Image copyright DJI
Continuous autofocus for manual lenses is something that a lot of people would love to have. I personally have a good range of vintage, cine, and older lenses that I love to use but the lack of single autofocus for photo and continuous autofocus for video can limit their usage.
Why Use Manual Lenses?
Manual lenses are much more affordable than more modern automatic lenses. A lot of the cost aside from the glass is attributed to the stabilisation and autofocus features. You can get incredibly sharp and characteristic manual lenses for very reasonable prices. The best part is that almost all DSLR/Mirrorless camera bodies can be adapted to use them.
Why do you need autofocus on a manual lens?
Now there will be people that say “you don’t need autofocus, it’s a cine lens!”. Which is fine when you have a steadycam operator, focus puller, and someone directing the action on a nice big monitor.
But for single shooters, autofocus would be useful on a manual lens for situations like interviews where you want a really shallow depth of field or you want to track a subject moving from one spot to another coming toward or away from the camera. You can use a manual follow focus system but this can be problematic when working alone. Having the camera take care of focus free’s you up to do other things.
I think the introduction of cameras like the Blackmagic Pocket 4K and 6K has really shown the modern reliance on continuous focusing technology, that being a dealbreaker for many people. Now you can have autofocus on a cinema camera if that is what you need.
How can you make a manual lens autofocus?
There are a lot of new systems that use Lidar technology to bring autofocus to manual lenses. Lidar is a way of measuring distance by illuminating the target with laser light and measuring the reflection with a sensor. This can then be used to create 3d interpretations of the environment. To utilise this technology you need a lidar sensor to gather the information, software to interpret it, and then a focus system to use that information to pull focus.
How much does it cost to do this?
The DJI Ronin S2 utilises Lidar autofocus, DJI is already well versed with using Lidar technology in their drones for both positioning and surveying purposes. The 3d focusing module is a separate purchase and is available for £149. The Ronin app handles the focusing information and then you need the focus system which also comes in at around £149 (included in the combo package). At present, you need the Ronin S2 to use the 3D focus but this should get more compatibility in the future. I personally don’t see as a downside, because you are likely to be using a gimbal with a manual lens anyway to keep your shots steady. All together with the gimbal, you are looking at about £989 ($1300). So it isn’t a cheap setup but if you have a lot of manual lenses then it can really bring a lot of value. You can offset it against the amount a focus puller or renting/purchasing additional lenses would cost.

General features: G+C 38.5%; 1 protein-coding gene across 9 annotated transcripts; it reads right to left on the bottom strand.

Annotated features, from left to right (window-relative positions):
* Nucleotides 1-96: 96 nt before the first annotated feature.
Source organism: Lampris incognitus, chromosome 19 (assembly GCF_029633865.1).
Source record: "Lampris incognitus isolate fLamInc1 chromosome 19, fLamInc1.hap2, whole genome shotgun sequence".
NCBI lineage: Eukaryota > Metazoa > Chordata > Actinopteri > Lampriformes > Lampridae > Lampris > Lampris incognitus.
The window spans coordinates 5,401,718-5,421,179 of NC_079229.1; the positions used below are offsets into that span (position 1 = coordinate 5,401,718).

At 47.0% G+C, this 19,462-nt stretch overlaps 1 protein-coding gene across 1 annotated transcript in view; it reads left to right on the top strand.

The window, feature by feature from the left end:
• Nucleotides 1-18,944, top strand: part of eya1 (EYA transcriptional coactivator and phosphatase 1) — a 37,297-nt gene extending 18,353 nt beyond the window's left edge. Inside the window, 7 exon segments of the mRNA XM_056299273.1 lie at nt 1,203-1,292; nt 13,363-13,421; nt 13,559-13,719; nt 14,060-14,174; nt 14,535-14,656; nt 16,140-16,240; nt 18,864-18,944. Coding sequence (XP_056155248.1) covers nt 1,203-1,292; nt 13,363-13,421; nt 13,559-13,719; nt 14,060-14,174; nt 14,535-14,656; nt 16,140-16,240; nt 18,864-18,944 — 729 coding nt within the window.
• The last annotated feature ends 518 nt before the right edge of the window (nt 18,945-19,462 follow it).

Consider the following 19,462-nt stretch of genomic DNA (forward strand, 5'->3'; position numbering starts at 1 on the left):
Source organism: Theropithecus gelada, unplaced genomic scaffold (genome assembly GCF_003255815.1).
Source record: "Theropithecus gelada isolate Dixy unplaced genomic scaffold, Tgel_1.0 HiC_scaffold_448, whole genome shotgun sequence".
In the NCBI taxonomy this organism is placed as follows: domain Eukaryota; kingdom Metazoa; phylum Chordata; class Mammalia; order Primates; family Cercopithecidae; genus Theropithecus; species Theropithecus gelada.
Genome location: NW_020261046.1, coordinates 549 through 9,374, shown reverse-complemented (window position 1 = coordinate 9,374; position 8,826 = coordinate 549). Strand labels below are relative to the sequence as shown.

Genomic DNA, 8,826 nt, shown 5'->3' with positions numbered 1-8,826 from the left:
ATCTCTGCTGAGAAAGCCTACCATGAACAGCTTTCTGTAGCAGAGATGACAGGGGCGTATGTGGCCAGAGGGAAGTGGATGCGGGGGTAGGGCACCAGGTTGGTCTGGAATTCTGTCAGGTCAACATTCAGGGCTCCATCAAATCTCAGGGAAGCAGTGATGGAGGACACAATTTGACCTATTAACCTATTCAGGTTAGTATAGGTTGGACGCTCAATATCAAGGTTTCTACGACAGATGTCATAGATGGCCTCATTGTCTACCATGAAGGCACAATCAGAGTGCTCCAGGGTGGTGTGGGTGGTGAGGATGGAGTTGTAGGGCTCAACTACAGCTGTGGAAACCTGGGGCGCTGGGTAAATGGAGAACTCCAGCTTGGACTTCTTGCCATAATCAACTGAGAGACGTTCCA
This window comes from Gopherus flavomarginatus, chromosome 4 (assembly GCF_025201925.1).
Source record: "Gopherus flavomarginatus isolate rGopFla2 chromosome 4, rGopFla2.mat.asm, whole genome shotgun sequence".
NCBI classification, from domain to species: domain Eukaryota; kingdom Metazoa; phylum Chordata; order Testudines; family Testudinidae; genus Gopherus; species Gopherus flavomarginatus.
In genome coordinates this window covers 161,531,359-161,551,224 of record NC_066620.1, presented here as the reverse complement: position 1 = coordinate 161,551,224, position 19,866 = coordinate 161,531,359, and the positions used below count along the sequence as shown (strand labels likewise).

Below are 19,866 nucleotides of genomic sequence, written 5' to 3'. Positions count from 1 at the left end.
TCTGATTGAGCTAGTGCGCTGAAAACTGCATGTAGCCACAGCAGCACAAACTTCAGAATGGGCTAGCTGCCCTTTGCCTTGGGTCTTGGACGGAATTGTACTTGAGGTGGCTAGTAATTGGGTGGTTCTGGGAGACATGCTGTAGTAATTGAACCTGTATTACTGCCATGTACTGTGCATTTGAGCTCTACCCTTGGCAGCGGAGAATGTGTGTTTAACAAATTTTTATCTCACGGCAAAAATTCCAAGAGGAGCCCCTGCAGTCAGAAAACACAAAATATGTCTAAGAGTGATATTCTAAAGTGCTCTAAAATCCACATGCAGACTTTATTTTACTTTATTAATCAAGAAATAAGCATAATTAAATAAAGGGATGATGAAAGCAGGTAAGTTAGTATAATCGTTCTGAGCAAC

There are other options around, for people using the Tilta Nucleus focusing system there is a Lidar add-on from CDA-TEK called the AFX – Autofocus Adapter, this is currently only available through pre-order on IndieGoGo. This is also compatible with their existing remote control for the Blackmagic cameras. All together you are looking at over £1000 for this option though, so it is a more expensive solution and you don’t get the additional gimbal functionality.
Video copyright DJI
How accurate is Lidar autofocusing for manual lenses?
From the tests I have seen, it is very accurate. It does have occasional hiccups for certain types of movement but part of this comes down to the software doing the tracking. This can only improve and you wouldn’t need to buy new parts or spend extra money on firmware updates. Lidar focusing systems have the benefits of not having to focus hunt as noticeably and aren’t impacted by low light situations.
Is it worth it retrofitting autofocus to a manual lens?
In my opinion, yes. It brings new uses to lenses that you otherwise just couldn’t use due to practicality reasons. It’s a great option for times when you need to be getting a shot but can’t be hands-on with the camera the whole time. This makes it the ideal solution for people filming themselves or for use on a B camera whilst you work on your primary camera. It is also an option for those using smaller sensor cameras like the Panasonic GH5 to get a bit of a continuous autofocus upgrade.
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